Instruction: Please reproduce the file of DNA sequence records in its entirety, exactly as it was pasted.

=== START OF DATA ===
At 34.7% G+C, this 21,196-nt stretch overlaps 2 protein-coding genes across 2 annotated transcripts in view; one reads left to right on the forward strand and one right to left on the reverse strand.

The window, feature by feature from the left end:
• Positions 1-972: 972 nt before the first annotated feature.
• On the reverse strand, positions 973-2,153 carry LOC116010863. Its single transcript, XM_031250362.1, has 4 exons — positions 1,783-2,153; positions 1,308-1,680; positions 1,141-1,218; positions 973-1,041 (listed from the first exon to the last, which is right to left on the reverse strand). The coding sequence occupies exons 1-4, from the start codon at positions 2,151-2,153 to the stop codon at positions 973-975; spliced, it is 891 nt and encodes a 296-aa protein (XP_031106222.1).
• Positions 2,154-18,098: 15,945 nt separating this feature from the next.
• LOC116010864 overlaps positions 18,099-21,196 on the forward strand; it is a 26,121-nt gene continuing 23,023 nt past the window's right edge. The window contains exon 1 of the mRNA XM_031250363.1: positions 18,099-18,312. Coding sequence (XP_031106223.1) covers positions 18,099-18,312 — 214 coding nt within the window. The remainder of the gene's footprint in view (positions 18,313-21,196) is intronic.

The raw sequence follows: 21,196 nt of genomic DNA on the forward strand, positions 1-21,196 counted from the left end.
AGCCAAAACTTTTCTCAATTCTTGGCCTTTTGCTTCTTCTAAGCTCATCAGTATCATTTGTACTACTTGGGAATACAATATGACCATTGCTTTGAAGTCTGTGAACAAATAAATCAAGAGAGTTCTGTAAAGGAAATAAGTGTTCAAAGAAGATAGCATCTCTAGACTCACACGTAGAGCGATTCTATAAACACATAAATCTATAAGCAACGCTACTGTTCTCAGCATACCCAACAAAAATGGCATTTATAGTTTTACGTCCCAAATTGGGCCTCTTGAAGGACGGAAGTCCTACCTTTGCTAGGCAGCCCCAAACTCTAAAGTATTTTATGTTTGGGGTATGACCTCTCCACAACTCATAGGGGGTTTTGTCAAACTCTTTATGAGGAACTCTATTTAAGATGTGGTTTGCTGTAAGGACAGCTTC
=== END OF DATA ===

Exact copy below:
At 34.7% G+C, this 21,196-nt stretch overlaps 2 protein-coding genes across 2 annotated transcripts in view; one reads left to right on the forward strand and one right to left on the reverse strand.

The window, feature by feature from the left end:
• Positions 1-972: 972 nt before the first annotated feature.
• On the reverse strand, positions 973-2,153 carry LOC116010863. Its single transcript, XM_031250362.1, has 4 exons — positions 1,783-2,153; positions 1,308-1,680; positions 1,141-1,218; positions 973-1,041 (listed from the first exon to the last, which is right to left on the reverse strand). The coding sequence occupies exons 1-4, from the start codon at positions 2,151-2,153 to the stop codon at positions 973-975; spliced, it is 891 nt and encodes a 296-aa protein (XP_031106222.1).
• Positions 2,154-18,098: 15,945 nt separating this feature from the next.
• LOC116010864 overlaps positions 18,099-21,196 on the forward strand; it is a 26,121-nt gene continuing 23,023 nt past the window's right edge. The window contains exon 1 of the mRNA XM_031250363.1: positions 18,099-18,312. Coding sequence (XP_031106223.1) covers positions 18,099-18,312 — 214 coding nt within the window. The remainder of the gene's footprint in view (positions 18,313-21,196) is intronic.

The raw sequence follows: 21,196 nt of genomic DNA on the forward strand, positions 1-21,196 counted from the left end.
AGCCAAAACTTTTCTCAATTCTTGGCCTTTTGCTTCTTCTAAGCTCATCAGTATCATTTGTACTACTTGGGAATACAATATGACCATTGCTTTGAAGTCTGTGAACAAATAAATCAAGAGAGTTCTGTAAAGGAAATAAGTGTTCAAAGAAGATAGCATCTCTAGACTCACACGTAGAGCGATTCTATAAACACATAAATCTATAAGCAACGCTACTGTTCTCAGCATACCCAACAAAAATGGCATTTATAGTTTTACGTCCCAAATTGGGCCTCTTGAAGGACGGAAGTCCTACCTTTGCTAGGCAGCCCCAAACTCTAAAGTATTTTATGTTTGGGGTATGACCTCTCCACAACTCATAGGGGGTTTTGTCAAACTCTTTATGAGGAACTCTATTTAAGATGTGGTTTGCTGTAAGGACAGCTTC